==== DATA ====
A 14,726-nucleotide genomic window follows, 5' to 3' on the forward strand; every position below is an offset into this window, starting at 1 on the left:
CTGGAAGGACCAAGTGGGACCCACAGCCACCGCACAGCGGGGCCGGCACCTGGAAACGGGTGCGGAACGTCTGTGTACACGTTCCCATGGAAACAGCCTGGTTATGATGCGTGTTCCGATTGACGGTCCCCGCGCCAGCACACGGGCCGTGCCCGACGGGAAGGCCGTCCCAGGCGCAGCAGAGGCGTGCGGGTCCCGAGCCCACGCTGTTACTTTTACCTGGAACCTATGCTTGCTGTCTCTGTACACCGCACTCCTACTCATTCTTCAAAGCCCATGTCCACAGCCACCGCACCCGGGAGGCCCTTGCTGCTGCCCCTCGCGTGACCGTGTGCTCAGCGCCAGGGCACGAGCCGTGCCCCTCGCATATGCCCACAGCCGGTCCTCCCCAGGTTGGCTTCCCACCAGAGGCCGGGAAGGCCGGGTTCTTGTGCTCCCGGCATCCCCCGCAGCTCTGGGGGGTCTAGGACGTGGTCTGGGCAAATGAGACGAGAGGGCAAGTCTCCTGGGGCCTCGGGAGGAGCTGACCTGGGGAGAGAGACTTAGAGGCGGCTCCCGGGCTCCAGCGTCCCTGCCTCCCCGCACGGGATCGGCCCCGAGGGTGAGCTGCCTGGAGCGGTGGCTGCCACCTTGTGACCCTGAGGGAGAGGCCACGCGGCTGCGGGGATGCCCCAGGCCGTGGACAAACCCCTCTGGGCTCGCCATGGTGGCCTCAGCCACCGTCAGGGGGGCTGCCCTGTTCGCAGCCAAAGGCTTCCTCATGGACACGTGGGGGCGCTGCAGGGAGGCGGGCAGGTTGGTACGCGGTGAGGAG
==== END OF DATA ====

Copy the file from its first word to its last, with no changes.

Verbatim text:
A 14,726-nucleotide genomic window follows, 5' to 3' on the forward strand; every position below is an offset into this window, starting at 1 on the left:
CTGGAAGGACCAAGTGGGACCCACAGCCACCGCACAGCGGGGCCGGCACCTGGAAACGGGTGCGGAACGTCTGTGTACACGTTCCCATGGAAACAGCCTGGTTATGATGCGTGTTCCGATTGACGGTCCCCGCGCCAGCACACGGGCCGTGCCCGACGGGAAGGCCGTCCCAGGCGCAGCAGAGGCGTGCGGGTCCCGAGCCCACGCTGTTACTTTTACCTGGAACCTATGCTTGCTGTCTCTGTACACCGCACTCCTACTCATTCTTCAAAGCCCATGTCCACAGCCACCGCACCCGGGAGGCCCTTGCTGCTGCCCCTCGCGTGACCGTGTGCTCAGCGCCAGGGCACGAGCCGTGCCCCTCGCATATGCCCACAGCCGGTCCTCCCCAGGTTGGCTTCCCACCAGAGGCCGGGAAGGCCGGGTTCTTGTGCTCCCGGCATCCCCCGCAGCTCTGGGGGGTCTAGGACGTGGTCTGGGCAAATGAGACGAGAGGGCAAGTCTCCTGGGGCCTCGGGAGGAGCTGACCTGGGGAGAGAGACTTAGAGGCGGCTCCCGGGCTCCAGCGTCCCTGCCTCCCCGCACGGGATCGGCCCCGAGGGTGAGCTGCCTGGAGCGGTGGCTGCCACCTTGTGACCCTGAGGGAGAGGCCACGCGGCTGCGGGGATGCCCCAGGCCGTGGACAAACCCCTCTGGGCTCGCCATGGTGGCCTCAGCCACCGTCAGGGGGGCTGCCCTGTTCGCAGCCAAAGGCTTCCTCATGGACACGTGGGGGCGCTGCAGGGAGGCGGGCAGGTTGGTACGCGGTGAGGAG